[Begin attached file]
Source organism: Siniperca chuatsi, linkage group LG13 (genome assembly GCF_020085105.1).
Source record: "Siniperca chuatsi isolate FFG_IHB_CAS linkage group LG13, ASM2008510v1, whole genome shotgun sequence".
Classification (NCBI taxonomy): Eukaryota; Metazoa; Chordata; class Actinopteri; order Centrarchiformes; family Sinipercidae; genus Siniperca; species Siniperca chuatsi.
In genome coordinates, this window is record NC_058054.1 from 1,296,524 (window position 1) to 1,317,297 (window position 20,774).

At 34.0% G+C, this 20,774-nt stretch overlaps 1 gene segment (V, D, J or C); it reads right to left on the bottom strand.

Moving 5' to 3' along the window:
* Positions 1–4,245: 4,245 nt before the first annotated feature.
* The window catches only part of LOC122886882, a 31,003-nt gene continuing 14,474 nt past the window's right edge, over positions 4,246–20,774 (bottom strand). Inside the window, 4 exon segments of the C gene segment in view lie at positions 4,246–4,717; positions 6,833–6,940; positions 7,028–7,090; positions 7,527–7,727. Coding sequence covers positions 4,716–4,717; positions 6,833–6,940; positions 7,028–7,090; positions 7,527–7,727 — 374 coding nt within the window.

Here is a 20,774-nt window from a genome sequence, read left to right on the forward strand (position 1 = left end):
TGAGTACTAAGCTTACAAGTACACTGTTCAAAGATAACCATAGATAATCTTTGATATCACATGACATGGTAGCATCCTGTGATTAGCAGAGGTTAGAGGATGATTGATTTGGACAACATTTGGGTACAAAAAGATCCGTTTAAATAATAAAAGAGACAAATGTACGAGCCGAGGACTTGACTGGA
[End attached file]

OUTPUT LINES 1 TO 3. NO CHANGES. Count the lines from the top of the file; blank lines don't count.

Source organism: Siniperca chuatsi, linkage group LG13 (genome assembly GCF_020085105.1).
Source record: "Siniperca chuatsi isolate FFG_IHB_CAS linkage group LG13, ASM2008510v1, whole genome shotgun sequence".
Classification (NCBI taxonomy): Eukaryota; Metazoa; Chordata; class Actinopteri; order Centrarchiformes; family Sinipercidae; genus Siniperca; species Siniperca chuatsi.